American and United new bonds diverge as investors weigh collateral, future cash needs

American Airlines and United Airlines new secured bond deals have diverged in trading as investors express preference for United’s collateral package while coronavirus cases spike back up in regions across the US. At the same time, the lower-credit quality American still faces a hole of up to USD 2.5bn in its expected cash needs through 2021, according to six sources following the company.

United’s new USD 3.8bn 6.5% senior secured bonds due 2027, backed by its Mileage Plus loyalty program worth roughly USD 20bn, are quoted around par this morning after pricing yesterday at 98.75 to yield 7%, two of the sources said.

American’s USD 2.5bn 11.75% senior secured notes due 2025, which priced on Wednesday (24 June) at 99, traded as low as the 94 context yesterday before ticking up slightly to 95.375 to yield 13.025% today, according to MarketAxess. American’s bonds are backed by slots, gates and routes, which the company values at USD 7.45bn. 

Unlike United, American is saving its domestic AAdvantage Program assets to use as collateral for a CARES Act loan structured as a USD 4.75bn Libor+ 350bps TL due 2025. The loyalty program was appraised by a third-party at USD 19.5bn-USD 31.5bn, according to company documents. 

Even with the new USD 2.5bn bonds, USD 1.9bn in new equity and converts and USD 4.5bn CARES Act loan, American will still likely need roughly USD 2.5bn in capital to get to the end of 2021, estimated two of the sources. That would address its massive cash burn of up to USD 10bn in 2020 and USD 2bn in 2021, along with more than USD 5bn in maturities through the end of next year. 

By 30 June, American expects to have USD 11bn in liquidity, assuming the USD 4.75bn secured CARES Act loan is funded in June, the filings state. 

In a 27 April reportDebtwire affiliate Xtract Research estimated the company had USD 24bn in debt capacity, before drawing on its 364-day loan or the CARES Act funding from the government.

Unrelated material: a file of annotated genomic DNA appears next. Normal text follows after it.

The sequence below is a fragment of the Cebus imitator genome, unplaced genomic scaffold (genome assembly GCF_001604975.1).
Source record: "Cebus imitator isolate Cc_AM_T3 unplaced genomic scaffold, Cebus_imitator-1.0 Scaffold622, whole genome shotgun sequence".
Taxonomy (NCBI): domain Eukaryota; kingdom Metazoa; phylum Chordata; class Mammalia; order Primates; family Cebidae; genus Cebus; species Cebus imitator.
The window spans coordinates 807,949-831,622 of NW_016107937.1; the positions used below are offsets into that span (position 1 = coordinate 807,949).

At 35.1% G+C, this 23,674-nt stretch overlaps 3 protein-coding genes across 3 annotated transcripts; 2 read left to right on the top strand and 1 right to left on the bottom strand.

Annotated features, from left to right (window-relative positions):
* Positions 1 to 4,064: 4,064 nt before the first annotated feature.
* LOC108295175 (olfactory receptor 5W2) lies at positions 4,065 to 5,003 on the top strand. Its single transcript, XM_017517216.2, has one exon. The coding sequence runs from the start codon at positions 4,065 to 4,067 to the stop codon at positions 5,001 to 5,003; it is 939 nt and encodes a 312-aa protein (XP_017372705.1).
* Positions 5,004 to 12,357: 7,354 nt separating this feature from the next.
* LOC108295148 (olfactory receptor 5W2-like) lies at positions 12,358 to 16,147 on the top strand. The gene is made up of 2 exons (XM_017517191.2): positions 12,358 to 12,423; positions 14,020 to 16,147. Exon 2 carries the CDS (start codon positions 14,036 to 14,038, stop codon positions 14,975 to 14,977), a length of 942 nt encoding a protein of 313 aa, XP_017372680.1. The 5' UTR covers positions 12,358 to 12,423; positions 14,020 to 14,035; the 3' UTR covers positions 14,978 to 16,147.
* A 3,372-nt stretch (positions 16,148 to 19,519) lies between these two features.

American’s liquidity situation became more dire in April, with the company drawing USD 2.7bn on the revolver, offset by receiving half of the allotted assistance or USD 2.9bn under the federal Payroll Support Program. 

More recently, the company has reduced its costs significantly and announced that it is planning to fly 55% of its domestic schedule and nearly 20% of its international schedule in July 2020 compared to the same period last year.

Because of the increased flying schedule, American is projecting a deceleration in cash burn to USD 40m per day in June, compared to USD 100m per day in April. The company is aiming to reduce that cash burn figure to zero by the end of 2020, according to the 12 June operational update

New issues volumes rise as travel stays low 

While high yield bonds and equity have been taken for a spin by the regularly changing sentiment toward pandemic recovery, new issuance has consistently grown since April – culminating in a frenzy so far in June, sources said. 

At least 64 high yield issuers have priced bonds and loans since 1 June, according to Debtwire data. Since last Monday (15 June) alone, more than 55 issuers have either launched or priced deals. 

On the airline front, JetBlue pushed through a loan offering on 15 June, while Delta Air Lines also came back to the market for an unsecured notes offering on 10 June.  

While Delta was able to tap the market in April for a secured notes offering, the company returned to the market earlier in June for USD 1.25bn 7.375% senior unsecured notes due 2026. 

Both airlines’ new debt has traded off over the last few days, in line with American’s new bonds, due to the travel implications of a spike in coronavirus cases across the country. 

American is specifically exposed to a second wave of the pandemic, especially in Texas and California, with 30% of its May bookings coming from the former and 10% from the latter, one of the sources said.

Thursday marked the worst day of new coronavirus infections in the US, with Florida, Texas, Oklahoma and South Carolina reporting their highest single day-totals on Wednesday. In response to the increases, New York, New Jersey and Connecticut called for a 14-day quarantine for visitors traveling from states experiencing spikes.

JetBlue’s USD 750m L+525bps first lien TLB due 2024 traded today in the 98/98.9 context, compared to trades at 99.833/100.333 earlier in the week and 99.65/100.125 context last week (19 June), according to Markit.

Delta’s USD 1.25bn 7.375% senior unsecured notes due 2026 traded today at 97 to yield 8.052%, compared to trades at 101 to yield 7.149% last week and a 99.986 issuance price, according to MarketAxess. 

2020 Debtwire

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